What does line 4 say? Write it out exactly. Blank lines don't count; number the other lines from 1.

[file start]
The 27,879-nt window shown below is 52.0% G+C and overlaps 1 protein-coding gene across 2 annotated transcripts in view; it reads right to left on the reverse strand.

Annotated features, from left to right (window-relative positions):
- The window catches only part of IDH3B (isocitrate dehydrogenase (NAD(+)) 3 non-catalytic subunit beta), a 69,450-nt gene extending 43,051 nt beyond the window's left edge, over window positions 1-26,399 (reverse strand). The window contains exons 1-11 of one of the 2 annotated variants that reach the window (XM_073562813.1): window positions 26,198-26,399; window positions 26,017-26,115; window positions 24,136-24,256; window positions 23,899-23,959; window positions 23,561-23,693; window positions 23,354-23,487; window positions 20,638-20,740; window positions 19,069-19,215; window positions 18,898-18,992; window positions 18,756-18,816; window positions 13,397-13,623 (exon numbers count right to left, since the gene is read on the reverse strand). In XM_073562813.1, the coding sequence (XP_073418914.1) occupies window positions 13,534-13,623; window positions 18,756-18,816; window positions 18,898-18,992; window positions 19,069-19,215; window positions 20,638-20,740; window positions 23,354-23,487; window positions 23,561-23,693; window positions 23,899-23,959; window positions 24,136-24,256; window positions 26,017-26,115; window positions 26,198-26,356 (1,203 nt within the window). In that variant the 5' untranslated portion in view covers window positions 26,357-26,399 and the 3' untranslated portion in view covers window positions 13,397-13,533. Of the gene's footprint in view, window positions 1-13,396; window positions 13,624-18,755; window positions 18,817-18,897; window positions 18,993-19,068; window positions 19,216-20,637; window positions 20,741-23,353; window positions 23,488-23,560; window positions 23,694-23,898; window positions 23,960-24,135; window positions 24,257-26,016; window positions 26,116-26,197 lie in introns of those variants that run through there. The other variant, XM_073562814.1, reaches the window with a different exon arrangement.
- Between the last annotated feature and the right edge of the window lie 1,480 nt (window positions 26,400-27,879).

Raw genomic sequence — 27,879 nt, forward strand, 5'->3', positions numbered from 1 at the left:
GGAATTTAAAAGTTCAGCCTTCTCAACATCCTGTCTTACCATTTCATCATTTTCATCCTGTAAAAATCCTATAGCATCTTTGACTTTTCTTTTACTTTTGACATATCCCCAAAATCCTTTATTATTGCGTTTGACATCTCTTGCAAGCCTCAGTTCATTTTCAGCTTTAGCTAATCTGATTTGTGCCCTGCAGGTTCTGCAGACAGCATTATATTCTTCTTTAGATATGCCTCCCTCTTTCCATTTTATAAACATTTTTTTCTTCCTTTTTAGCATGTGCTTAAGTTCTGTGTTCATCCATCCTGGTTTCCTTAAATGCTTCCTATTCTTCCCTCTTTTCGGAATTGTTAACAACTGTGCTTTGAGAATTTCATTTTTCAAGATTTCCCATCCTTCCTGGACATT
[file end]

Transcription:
- Between the last annotated feature and the right edge of the window lie 1,480 nt (window positions 26,400-27,879).